"There were only five to six miles of single track," said Willard, a teacher at Evans High School. "We'd ride other areas like power lines -- even some of the gravel roads."
Today, the rugged sport has an exponentially wider fan base and a growing bounty of local trails.
"Within a 60-mile radius of Augusta, we probably have 125 miles of single track now," Willard said. "It's a blessing to have that much. It's a mountain biker's dream."
This week, about 350 visitors from dozens of states will have an opportunity to share that dream during the International Mountain Bicycling Association's 2010 World Summit, being held in Augusta today through Saturday.
"We think it's extraordinary that it's coming here," said Erskine, a member of the Southern Off-Road Bicycle Association's Central Savannah River Area chapter, which has been instrumental in expanding the region's network of trails.
The summit will bring together the nation's leading mountain bike experts, who will discuss topics ranging from trail design and funding to urban bike parks and public-private partnerships.
In their spare time, visitors will enjoy the trails that helped lure the event to Augusta, said Mark Eller, the communications director at IMBA's headquarters in Boulder, Colo.
"The proximity to the trail system is one of the reasons we're coming to Augusta," he said. "We also have such great clubs in Augusta and the entire Southeast region, and we wanted to come out there and celebrate those successes."
One of the primary success stories is the Forks Area Trail System. The cyclists call it "FATS." Today, it has six courses covering almost 35 miles -- all within Sumter National Forest, a half-hour drive from Augusta.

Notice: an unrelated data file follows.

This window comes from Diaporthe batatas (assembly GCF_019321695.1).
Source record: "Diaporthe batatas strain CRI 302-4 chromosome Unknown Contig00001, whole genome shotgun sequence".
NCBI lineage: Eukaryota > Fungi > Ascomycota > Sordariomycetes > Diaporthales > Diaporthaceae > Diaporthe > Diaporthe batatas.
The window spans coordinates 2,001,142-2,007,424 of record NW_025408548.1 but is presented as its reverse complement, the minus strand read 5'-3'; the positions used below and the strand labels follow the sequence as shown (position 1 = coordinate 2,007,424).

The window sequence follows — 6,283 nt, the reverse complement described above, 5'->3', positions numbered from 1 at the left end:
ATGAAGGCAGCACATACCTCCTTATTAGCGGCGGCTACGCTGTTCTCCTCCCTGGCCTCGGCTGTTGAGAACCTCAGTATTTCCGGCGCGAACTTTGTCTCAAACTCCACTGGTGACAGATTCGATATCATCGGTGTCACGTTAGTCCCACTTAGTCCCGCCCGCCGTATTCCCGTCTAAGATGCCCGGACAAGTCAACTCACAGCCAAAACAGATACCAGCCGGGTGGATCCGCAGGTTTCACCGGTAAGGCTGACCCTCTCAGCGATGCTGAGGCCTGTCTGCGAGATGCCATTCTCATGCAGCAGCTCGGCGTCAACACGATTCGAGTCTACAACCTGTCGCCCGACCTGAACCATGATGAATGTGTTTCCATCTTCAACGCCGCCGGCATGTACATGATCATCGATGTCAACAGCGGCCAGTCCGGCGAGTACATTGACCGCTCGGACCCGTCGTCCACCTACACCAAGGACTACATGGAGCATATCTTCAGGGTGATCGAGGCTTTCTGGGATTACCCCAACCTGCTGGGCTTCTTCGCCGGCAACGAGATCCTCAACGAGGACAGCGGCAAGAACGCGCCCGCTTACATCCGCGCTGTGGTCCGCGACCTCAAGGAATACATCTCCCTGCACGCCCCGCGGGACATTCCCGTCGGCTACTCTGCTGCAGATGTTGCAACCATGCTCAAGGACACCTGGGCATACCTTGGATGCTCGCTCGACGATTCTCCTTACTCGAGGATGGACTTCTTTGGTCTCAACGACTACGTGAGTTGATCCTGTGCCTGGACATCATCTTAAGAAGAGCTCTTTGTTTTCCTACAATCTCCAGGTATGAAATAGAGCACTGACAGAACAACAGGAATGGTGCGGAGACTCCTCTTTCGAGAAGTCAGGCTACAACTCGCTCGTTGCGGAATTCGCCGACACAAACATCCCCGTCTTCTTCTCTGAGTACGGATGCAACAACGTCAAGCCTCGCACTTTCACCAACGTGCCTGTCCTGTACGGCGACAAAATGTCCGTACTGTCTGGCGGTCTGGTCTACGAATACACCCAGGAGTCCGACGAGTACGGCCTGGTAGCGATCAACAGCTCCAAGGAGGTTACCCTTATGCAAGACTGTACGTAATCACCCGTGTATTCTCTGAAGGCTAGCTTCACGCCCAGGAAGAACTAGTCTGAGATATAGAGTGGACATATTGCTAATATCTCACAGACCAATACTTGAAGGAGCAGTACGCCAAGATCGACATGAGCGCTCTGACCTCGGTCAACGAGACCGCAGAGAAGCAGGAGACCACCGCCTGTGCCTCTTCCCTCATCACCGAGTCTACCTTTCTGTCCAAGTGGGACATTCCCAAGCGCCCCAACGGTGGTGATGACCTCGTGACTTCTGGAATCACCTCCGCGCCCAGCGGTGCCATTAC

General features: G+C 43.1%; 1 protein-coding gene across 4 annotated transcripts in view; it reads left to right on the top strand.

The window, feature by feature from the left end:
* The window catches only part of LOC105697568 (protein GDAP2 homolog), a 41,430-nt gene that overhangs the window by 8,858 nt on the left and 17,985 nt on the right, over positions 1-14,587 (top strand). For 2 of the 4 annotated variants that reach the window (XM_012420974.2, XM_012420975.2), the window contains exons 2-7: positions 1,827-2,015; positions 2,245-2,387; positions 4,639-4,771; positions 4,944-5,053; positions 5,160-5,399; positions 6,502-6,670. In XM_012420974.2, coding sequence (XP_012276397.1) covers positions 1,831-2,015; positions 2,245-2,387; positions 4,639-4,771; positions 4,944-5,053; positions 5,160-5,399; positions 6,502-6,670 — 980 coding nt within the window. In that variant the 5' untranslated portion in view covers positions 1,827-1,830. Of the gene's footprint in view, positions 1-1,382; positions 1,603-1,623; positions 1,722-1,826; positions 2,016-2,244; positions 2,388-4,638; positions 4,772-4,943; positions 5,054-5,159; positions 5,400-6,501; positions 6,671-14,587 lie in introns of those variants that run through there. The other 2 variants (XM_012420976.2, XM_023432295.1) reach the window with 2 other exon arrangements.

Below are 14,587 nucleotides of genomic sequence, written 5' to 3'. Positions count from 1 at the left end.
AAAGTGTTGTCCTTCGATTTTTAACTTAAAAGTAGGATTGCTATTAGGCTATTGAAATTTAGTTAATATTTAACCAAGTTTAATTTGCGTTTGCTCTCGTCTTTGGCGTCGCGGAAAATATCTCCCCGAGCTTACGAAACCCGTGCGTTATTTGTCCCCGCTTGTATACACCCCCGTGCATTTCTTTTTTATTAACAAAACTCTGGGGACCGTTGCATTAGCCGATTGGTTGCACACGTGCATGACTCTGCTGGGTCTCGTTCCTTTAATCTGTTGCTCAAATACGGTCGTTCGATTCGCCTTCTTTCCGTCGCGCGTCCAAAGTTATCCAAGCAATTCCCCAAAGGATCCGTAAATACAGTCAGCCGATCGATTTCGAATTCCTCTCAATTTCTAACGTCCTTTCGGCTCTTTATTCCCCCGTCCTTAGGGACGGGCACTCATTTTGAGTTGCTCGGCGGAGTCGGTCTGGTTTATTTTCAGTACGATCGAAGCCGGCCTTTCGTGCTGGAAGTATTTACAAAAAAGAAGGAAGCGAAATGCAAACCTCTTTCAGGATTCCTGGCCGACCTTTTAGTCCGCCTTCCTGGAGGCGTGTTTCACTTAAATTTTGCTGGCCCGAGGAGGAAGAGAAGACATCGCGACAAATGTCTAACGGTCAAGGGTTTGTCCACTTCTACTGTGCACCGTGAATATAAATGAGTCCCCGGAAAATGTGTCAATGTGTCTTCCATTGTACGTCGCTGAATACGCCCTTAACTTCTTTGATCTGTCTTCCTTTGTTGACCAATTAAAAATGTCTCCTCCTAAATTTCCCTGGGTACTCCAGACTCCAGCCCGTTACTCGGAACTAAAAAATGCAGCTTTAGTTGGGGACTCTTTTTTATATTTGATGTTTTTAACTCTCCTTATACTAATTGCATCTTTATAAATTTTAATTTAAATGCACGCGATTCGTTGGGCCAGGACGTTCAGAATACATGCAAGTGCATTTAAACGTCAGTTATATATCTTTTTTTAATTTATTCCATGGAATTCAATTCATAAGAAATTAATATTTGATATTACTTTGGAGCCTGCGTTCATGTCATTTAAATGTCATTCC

The local club worked with the U.S. Forest Service, the South Carolina Department of Parks, Recreation & Tourism and other groups to secure grants to carve challenging mountain bike trails from federal lands along the Savannah River.
The first segments opened in 2005 near the Woodlawn community in McCormick County and gradually have been expanded.
Today, the FATS network is one of IMBA's designated "epic rides," denoting the nation's finest mountain bike venues.
The trails were financed with grants from the forest service and the tourism department, and supplemented by donations from the off-road bicycle association, which also contributed hundreds of hours of volunteer labor. The projects were managed by Long Cane Trails LLC, a local company owned by mountain biker Bill Victor.
The FATS area lures a steady stream of visitors to a remote forest once used only for hunting and growing timber.
Each trail has its own riding experience -- and a unique name denoting its terrain: The Great Wall, The Skinny, Brown Wave, Deep Step, Big Rock and The Tower.
"It's amazing how many people ride out there now," Willard said. "On the weekends, I've seen 50 to as many as 75 cars parked up there. It is really, really busy."
The license plates, he added, illustrate the area's regional appeal. "People come from Savannah (Ga.), places down in Florida, from Columbia, S.C., Atlanta -- all over," Willard said. "They will drive all that way just to ride the trails we have here."
Locally, the availability of trails is expanding. New mountain bike opportunities along Thurmond Lake include trails that eventually will link several parks in Columbia County. A new "pump track" recently was completed in North Augusta, offering cyclists a place to practice close to home.
"It's starting to catch on even more because we have all these places," Willard said. "It's amazing how many people ride now. We see kids from the high schools out there on weekends, and sometimes you'll see whole families out there: mom, dad and the kids, too."